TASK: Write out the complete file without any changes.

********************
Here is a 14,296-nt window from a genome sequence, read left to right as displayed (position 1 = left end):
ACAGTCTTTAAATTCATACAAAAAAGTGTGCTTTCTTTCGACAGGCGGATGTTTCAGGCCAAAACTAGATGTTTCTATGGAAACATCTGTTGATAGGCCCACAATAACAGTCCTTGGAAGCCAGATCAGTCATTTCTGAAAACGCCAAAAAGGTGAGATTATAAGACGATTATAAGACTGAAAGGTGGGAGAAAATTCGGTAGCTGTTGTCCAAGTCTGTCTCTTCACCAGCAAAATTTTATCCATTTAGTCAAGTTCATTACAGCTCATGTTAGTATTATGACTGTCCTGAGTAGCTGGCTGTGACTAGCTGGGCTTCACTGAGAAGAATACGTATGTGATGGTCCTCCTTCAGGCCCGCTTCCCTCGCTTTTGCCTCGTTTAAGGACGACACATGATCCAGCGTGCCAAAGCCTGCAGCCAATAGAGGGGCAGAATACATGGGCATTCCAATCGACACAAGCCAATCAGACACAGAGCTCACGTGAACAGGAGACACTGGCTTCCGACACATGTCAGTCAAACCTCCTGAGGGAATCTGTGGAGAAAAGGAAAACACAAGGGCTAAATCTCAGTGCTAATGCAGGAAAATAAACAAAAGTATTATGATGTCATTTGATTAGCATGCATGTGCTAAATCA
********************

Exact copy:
Here is a 14,296-nt window from a genome sequence, read left to right as displayed (position 1 = left end):
ACAGTCTTTAAATTCATACAAAAAAGTGTGCTTTCTTTCGACAGGCGGATGTTTCAGGCCAAAACTAGATGTTTCTATGGAAACATCTGTTGATAGGCCCACAATAACAGTCCTTGGAAGCCAGATCAGTCATTTCTGAAAACGCCAAAAAGGTGAGATTATAAGACGATTATAAGACTGAAAGGTGGGAGAAAATTCGGTAGCTGTTGTCCAAGTCTGTCTCTTCACCAGCAAAATTTTATCCATTTAGTCAAGTTCATTACAGCTCATGTTAGTATTATGACTGTCCTGAGTAGCTGGCTGTGACTAGCTGGGCTTCACTGAGAAGAATACGTATGTGATGGTCCTCCTTCAGGCCCGCTTCCCTCGCTTTTGCCTCGTTTAAGGACGACACATGATCCAGCGTGCCAAAGCCTGCAGCCAATAGAGGGGCAGAATACATGGGCATTCCAATCGACACAAGCCAATCAGACACAGAGCTCACGTGAACAGGAGACACTGGCTTCCGACACATGTCAGTCAAACCTCCTGAGGGAATCTGTGGAGAAAAGGAAAACACAAGGGCTAAATCTCAGTGCTAATGCAGGAAAATAAACAAAAGTATTATGATGTCATTTGATTAGCATGCATGTGCTAAATCA